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Agriculture and food

agrifood-12062

Agriculture and food (agri-food) is a sub-sector of the life sciences sector, which in the UK is one of the strongest and most productive in the world, turning over in excess of £56 billion per year.

Life sciences encompasses areas such as biotechnology, pharmaceuticals, biomedical technologies, life systems technologies, nutraceuticals, cosmeceuticals, food processing, environmental and medical technology.

More generally, we define 'life sciences' as all sciences that have to do with organisms such as plants, animals and human beings.

Other life science sub-sectors you may wish to explore further are:

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Your next steps

Visit Prospects for details of the wider science and pharmaceuticals sector

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PhD and masters students

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Explore the sector

Agri-food is worth £109 billion to the UK economy and accounts for 14% of national employment.

The core elements of this sub-sector are agriculture (or primary production) and the subsequent processing, wholesale and retail activities associated with the food and drink that is produced.

There are numerous different roles available, ranging from animal nutritionist to biochemical engineer, food quality control analyst or supply chain manager.

This is a rapidly changing industry, and exports in Northern Ireland, a key player in the agri-food sector, have chosen the following areas as important for the sector to focus on in the future.

  • Innovative process and packaging
  • Enhancing consumer knowledge
  • Emphasis on organic produce
  • Increasing populations

A recent report, Leading Food 4.0, publishing by the National Centre for Universities and Business, explains that in Food 4.0, "nine billion people around the world must be fed safely, sustainably, affordably and securely".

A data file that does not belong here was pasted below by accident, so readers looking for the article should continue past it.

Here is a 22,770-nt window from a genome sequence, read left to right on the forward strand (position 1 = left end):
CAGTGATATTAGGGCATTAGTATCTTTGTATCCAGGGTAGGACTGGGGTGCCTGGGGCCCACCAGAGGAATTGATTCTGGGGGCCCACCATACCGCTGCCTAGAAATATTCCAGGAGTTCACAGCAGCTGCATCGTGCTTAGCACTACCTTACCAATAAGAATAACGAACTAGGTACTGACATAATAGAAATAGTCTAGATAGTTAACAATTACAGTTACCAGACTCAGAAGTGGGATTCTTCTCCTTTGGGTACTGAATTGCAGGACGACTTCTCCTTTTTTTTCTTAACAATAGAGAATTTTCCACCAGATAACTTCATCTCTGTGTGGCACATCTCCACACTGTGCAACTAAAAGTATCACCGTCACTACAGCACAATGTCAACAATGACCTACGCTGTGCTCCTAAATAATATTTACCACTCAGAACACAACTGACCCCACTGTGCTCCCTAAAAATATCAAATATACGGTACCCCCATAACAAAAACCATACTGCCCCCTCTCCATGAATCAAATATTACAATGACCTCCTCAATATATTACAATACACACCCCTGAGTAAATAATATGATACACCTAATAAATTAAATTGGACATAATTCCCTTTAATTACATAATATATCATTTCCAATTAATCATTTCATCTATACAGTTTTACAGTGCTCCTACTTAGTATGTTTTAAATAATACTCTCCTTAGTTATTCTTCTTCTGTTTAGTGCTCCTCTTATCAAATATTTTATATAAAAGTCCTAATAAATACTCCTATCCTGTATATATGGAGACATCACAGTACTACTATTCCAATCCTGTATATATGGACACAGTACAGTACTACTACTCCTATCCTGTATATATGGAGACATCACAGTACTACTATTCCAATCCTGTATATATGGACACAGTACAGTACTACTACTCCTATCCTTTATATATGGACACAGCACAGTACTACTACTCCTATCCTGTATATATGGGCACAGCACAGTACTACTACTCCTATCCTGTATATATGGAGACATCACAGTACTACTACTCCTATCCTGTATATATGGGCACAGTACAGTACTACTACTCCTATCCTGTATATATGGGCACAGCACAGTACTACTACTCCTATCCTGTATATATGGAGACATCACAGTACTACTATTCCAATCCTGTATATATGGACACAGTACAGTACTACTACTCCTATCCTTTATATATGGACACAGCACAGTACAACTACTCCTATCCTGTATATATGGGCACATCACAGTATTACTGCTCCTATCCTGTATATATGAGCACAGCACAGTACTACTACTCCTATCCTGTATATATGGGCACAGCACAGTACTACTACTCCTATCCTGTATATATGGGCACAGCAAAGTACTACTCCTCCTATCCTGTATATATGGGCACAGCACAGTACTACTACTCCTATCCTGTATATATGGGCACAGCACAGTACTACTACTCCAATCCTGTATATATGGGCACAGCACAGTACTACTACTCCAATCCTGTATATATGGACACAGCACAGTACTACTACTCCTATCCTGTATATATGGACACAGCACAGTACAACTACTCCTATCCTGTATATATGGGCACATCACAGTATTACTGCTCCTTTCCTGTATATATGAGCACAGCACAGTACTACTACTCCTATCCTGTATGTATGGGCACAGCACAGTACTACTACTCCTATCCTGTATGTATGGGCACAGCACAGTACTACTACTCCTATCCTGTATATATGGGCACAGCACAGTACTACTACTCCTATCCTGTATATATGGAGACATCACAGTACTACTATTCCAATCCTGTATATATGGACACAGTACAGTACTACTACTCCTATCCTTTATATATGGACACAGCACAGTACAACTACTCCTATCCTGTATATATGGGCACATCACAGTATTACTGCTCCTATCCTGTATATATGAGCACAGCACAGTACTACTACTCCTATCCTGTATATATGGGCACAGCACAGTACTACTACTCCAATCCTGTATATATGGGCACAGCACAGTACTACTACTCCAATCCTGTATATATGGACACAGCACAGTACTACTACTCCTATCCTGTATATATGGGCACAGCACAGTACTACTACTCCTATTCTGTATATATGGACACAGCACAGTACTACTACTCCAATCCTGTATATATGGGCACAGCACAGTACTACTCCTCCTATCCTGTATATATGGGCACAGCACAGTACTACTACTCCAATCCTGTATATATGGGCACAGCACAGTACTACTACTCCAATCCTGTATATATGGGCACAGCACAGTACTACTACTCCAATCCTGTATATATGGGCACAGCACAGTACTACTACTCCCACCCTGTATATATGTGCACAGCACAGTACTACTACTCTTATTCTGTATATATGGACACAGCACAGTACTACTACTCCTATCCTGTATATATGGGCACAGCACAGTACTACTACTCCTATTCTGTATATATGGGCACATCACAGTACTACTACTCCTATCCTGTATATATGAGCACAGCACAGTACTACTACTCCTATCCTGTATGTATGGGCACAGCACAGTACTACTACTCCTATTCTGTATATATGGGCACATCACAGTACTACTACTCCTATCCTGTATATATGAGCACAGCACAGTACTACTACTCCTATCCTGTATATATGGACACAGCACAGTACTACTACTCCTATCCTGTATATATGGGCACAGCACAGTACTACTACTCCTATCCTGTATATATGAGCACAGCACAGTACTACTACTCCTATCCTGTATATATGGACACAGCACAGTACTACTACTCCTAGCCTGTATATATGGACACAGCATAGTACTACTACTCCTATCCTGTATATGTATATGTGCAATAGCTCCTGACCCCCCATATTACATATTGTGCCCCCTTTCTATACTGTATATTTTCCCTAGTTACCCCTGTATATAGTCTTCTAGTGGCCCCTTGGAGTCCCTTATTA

It anticipates that the "Food 4.0 revolution is likely to be knowledge-intensive, collaborative and integrative. It may be built on nanotechnologies, big data, genomics and communications technologies. Or, it may be the product of renewables, ecological policies, better consumer education and environmental literacy. In all likelihool, it will be birthed by all of these".

The good news is that all of this vital development will require scientists and researchers at every stage.

Find out more:

The National Skills Academy for Food and Drink 
News items and information on relevant training opportunities

New Food Magazine 
News and industry information for the world's food and beverage industries

The Institute of Food Science and Technology 
Information about LaunchPad events and food-related placements

Employers

Typical employers in this sub-sector include:

Food manufacturing and processing companies

Food Manufacture produce a comprehensive directory of the UK's leading food manufacturers and processers.

Supermarkets and other food retailers

Food retailers fall into a number of subcategories:

  • Supermarkets, e.g. ASDATescoSainsbury's
  • Discounters, e.g. AldiLidl
  • Other retailers including newsagents, off-licenses, butchers, bakeries and specialist retailers

Farms and agricultural contractors

The National Farmers Union website produces and job vacancy database, and a directory of relevant organisations.

Government departments

Various Government departments and bodies focus on different areas of the agri-food industry:

Research institutions and organisations

Agri-food is a fast-paced industry facing a range of environmental and consumer-related issues that require innovative research solutions.

  • Viewing the relevant agri-food vacancies on Jobs.ac.uk will give you an idea of the various research organisations and departments
  • ADAS is the UK's largest independent provider of agricultural and environmental consultancy, rural development services and policy advice

Roles

Visit Tasty Careers for a details list of job descriptions, both graduate and non-graduate, across the industry.

There are also several relevant job profiles in the Environmental and Agriculture sector on the Prospects website, including agricultural consultantanimal nutritionistplant breeder/geneticistsoil scientist and food technologist.

Sainsbury's have produced a useful video, 'From cow to customer', the explains the different stages involved in new product development – in this case a cheesecake.

 

Finding a job

Experience

Recent reports suggest that the agri-food industry struggles to recruit and retain good science graduates. This is largelt due to a lack of awareness of the numerous opportunities available.